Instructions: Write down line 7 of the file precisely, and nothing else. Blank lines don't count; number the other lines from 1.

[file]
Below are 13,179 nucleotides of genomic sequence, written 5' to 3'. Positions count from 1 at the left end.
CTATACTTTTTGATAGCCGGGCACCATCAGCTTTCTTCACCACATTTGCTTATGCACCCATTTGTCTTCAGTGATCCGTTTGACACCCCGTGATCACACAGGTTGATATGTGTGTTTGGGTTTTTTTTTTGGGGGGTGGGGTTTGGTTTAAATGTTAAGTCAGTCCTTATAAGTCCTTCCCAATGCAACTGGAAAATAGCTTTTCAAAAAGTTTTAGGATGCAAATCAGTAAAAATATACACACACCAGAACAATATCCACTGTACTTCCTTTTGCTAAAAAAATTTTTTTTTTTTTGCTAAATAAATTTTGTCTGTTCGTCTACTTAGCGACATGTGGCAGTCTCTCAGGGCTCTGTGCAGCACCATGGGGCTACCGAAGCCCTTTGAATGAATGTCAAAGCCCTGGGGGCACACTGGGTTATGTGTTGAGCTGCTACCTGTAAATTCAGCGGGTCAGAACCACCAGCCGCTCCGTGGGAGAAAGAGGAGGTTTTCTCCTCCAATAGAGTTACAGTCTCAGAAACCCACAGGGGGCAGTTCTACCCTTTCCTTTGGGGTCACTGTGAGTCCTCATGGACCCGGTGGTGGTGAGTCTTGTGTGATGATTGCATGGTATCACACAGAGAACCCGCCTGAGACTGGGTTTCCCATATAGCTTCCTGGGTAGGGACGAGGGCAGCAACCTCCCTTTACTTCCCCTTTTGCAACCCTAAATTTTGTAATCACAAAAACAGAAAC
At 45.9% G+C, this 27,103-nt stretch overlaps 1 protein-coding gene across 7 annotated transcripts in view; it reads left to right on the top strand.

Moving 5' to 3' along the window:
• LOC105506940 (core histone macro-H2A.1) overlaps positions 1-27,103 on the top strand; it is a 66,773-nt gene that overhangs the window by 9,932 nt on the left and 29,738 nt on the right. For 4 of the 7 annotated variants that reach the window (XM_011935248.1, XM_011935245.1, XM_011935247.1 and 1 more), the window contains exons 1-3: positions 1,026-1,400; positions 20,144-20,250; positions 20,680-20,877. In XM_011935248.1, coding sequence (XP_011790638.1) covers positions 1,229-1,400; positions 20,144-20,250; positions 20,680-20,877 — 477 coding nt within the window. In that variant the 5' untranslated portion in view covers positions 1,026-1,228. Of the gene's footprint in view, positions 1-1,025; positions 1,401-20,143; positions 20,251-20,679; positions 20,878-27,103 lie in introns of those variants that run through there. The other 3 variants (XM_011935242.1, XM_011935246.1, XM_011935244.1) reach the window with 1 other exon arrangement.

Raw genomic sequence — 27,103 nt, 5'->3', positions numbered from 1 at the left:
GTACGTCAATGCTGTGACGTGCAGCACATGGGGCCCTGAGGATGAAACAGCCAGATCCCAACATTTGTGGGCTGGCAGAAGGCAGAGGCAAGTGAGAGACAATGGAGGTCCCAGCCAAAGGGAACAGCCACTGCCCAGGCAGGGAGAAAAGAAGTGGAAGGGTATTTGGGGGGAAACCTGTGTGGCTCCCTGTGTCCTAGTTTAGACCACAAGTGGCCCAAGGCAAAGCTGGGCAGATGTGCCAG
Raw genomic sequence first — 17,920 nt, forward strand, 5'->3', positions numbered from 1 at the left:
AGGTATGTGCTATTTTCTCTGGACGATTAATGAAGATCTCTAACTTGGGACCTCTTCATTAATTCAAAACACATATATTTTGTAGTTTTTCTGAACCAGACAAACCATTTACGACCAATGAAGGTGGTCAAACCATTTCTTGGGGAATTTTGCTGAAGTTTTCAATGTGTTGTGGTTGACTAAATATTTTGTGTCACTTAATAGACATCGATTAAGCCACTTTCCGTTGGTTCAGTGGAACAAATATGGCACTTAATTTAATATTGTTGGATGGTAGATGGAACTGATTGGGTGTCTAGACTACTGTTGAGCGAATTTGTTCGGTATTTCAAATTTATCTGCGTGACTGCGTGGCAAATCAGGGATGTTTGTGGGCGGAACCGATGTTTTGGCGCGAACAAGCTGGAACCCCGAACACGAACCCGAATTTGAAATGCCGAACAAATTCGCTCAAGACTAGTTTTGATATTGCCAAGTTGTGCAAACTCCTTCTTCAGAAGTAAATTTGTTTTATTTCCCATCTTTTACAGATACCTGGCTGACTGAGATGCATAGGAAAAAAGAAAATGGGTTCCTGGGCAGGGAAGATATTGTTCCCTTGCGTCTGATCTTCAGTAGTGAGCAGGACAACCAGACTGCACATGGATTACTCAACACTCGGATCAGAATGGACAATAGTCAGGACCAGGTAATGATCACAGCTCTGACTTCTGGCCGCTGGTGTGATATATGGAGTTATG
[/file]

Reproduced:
GTACGTCAATGCTGTGACGTGCAGCACATGGGGCCCTGAGGATGAAACAGCCAGATCCCAACATTTGTGGGCTGGCAGAAGGCAGAGGCAAGTGAGAGACAATGGAGGTCCCAGCCAAAGGGAACAGCCACTGCCCAGGCAGGGAGAAAAGAAGTGGAAGGGTATTTGGGGGGAAACCTGTGTGGCTCCCTGTGTCCTAGTTTAGACCACAAGTGGCCCAAGGCAAAGCTGGGCAGATGTGCCAG